Minister Takes Aim at 'Bodies' Exhibit

Isreal Official Objects to Preserved Cadavers

By JTA

Published August 17, 2012.
  • Print
  • Share Share

Israel’s deputy health minister has reportedly asked the Attorney General to cancel an exhibition in Tel Aviv of preserved human bodies.

Yaakov Litzman, a leader in United Torah Judaism, a haredi political party, told Attorney General Yehuda Weinstein that Israeli law required bodies to be buried within 48 hours of death unless a government medical authority says otherwise, Israel Radio reported.

Litzman asked Weinstein to order the organizers to arrange for the burial of the bodies without further delay, according to the station.

“Bodies: The Exhibition” opened in Florida in 2005 and has since travelled to some 20 different cities in Europe and the Americas. It opened in a southern Tel Aviv arts compound in June. Tickets cost the equivalent of $13.

The exhibition features 20 body specimens, 260 organs and partial body specimens which show the skeletal, muscular, circulatory and respiratory systems.

Three justices of Israel’s Supreme Court ruled in June to allow the exhibition, but said that the “way the bodies were used [in the exhibition] appears to be problematic with implications on morals and values.”

Their ruling was on a petition filed by attorney David Schonberg. He had presented the court with a statement by Meir Lau, former Ashkenazi chief rabbi of Israel, who had said he was “appalled” by the show because it “conflicts with basic human right for a dignified death.”

In 2006, the New York Times published an expose about the origin of the bodies used in the exhibition, which may have belonged to prisoners executed in China.

Organizers wrote a disclaimer on the exhibition’s website stating that they “cannot independently verify that they do not belong to persons executed while incarcerated in Chinese prisons.”


The Jewish Daily Forward welcomes reader comments in order to promote thoughtful discussion on issues of importance to the Jewish community. In the interest of maintaining a civil forum, The Jewish Daily Forwardrequires that all commenters be appropriately respectful toward our writers, other commenters and the subjects of the articles. Vigorous debate and reasoned critique are welcome; name-calling and personal invective are not. While we generally do not seek to edit or actively moderate comments, our spam filter prevents most links and certain key words from being posted and The Jewish Daily Forward reserves the right to remove comments for any reason.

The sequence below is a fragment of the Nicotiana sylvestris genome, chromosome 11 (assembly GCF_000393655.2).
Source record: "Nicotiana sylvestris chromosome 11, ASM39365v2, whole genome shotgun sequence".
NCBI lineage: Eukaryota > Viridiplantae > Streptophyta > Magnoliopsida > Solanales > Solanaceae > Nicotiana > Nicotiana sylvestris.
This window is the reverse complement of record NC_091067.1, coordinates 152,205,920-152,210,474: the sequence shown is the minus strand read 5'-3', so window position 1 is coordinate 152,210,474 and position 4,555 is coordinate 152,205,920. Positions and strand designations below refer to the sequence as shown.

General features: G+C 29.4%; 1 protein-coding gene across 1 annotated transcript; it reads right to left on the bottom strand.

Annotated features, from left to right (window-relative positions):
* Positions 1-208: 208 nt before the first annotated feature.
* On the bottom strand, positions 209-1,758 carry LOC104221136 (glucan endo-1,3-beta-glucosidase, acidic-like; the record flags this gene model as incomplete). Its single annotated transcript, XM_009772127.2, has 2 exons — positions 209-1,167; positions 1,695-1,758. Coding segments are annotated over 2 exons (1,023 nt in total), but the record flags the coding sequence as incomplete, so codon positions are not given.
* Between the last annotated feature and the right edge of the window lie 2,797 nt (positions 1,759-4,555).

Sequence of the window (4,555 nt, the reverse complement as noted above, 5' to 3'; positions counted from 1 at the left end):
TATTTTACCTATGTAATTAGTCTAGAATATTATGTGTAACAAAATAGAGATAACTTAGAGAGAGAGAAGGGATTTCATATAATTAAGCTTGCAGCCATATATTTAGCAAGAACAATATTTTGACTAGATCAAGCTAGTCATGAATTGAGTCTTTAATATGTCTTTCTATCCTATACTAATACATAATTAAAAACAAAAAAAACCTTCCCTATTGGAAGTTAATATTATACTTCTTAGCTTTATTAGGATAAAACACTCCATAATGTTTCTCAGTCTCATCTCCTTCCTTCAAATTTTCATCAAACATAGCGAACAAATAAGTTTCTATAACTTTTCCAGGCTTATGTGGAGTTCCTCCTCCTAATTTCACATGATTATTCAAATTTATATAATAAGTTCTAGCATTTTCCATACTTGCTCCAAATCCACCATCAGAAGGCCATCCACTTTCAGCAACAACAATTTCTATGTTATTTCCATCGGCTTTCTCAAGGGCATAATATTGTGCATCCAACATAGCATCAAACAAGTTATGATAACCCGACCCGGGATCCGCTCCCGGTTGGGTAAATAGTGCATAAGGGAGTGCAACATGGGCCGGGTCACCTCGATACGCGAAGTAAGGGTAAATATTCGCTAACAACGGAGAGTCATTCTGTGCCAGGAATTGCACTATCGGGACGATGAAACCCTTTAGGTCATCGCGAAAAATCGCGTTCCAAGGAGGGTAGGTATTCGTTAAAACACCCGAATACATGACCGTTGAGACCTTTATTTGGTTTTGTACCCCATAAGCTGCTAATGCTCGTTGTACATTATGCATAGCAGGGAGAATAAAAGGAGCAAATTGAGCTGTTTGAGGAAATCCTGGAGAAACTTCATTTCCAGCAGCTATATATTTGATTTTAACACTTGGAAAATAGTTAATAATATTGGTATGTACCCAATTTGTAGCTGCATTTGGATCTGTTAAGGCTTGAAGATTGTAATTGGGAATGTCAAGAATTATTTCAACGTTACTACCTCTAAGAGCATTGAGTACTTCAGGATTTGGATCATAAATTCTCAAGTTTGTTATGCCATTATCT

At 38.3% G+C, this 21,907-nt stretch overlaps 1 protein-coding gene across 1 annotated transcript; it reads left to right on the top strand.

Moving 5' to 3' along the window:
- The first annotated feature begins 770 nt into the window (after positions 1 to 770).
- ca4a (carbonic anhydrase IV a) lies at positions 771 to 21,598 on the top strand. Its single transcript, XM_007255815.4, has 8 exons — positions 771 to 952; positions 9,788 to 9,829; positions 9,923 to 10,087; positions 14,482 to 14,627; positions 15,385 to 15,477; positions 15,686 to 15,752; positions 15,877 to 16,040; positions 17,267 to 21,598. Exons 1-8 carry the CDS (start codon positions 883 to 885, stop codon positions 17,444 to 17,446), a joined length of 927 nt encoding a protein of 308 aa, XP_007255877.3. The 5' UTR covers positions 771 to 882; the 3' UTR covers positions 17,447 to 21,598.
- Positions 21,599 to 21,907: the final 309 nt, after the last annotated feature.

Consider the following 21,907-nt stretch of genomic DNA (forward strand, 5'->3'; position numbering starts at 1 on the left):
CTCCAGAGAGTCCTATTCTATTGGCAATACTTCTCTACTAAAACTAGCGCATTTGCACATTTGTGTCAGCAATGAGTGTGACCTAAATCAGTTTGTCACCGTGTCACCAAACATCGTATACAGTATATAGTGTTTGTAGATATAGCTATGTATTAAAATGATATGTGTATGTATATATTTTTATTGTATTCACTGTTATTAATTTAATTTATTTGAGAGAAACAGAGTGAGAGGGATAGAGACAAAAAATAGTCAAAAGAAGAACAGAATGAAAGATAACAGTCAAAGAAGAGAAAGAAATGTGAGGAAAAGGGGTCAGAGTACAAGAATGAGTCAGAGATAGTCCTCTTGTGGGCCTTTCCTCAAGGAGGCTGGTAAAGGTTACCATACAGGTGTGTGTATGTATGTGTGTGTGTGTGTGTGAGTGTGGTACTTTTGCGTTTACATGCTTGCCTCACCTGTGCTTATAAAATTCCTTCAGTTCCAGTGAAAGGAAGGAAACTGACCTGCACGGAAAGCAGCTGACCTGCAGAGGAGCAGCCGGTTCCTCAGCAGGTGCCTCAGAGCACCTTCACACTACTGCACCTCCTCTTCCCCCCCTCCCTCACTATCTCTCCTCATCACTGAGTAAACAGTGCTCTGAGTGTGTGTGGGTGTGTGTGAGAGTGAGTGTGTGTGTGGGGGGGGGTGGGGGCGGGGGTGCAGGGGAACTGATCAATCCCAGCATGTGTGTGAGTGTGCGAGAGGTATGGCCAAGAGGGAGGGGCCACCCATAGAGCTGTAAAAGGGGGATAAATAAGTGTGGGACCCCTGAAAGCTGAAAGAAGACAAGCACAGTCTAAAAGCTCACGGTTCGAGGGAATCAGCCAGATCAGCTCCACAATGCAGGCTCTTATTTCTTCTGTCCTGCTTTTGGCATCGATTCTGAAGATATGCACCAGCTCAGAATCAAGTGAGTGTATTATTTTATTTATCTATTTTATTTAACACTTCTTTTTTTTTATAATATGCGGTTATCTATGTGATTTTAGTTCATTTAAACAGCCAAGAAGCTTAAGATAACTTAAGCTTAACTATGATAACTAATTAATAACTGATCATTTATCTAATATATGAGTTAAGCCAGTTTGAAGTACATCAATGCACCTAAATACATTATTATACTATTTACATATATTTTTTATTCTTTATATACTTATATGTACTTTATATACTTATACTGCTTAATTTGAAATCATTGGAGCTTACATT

Find us on Facebook!
  • Israelis are taking up the #IceBucketChallenge — with hummus.
  • In WWI, Jews fought for Britain. So why were they treated as outsiders?
  • According to a new poll, 75% of Israeli Jews oppose intermarriage.
  • Will Lubavitcher Rabbi Moshe Wiener be the next Met Council CEO?
  • Angelina Jolie changed everything — but not just for the better:
  • Prime Suspect? Prime Minister.
  • Move over Dr. Ruth — there’s a (not-so) new sassy Jewish sex-therapist in town. Her name is Shirley Zussman — and just turned 100 years old.
  • From kosher wine to Ecstasy, presenting some of our best bootlegs:
  • Sara Kramer is not the first New Yorker to feel the alluring pull of the West Coast — but she might be the first heading there with Turkish Urfa pepper and za’atar in her suitcase.
  • About 1 in 40 American Jews will get pancreatic cancer (Ruth Bader Ginsberg is one of the few survivors).
  • At which grade level should classroom discussions include topics like the death of civilians kidnapping of young Israelis and sirens warning of incoming rockets?
  • Wanted: Met Council CEO.
  • “Look, on the one hand, I understand him,” says Rivka Ben-Pazi, a niece of Elchanan Hameiri, the boy that Henk Zanoli saved. “He had a family tragedy.” But on the other hand, she said, “I think he was wrong.” What do you think?
  • How about a side of Hitler with your spaghetti?
  • Why "Be fruitful and multiply" isn't as simple as it seems:
  • from-cache

Would you like to receive updates about new stories?




















We will not share your e-mail address or other personal information.

Already subscribed? Manage your subscription.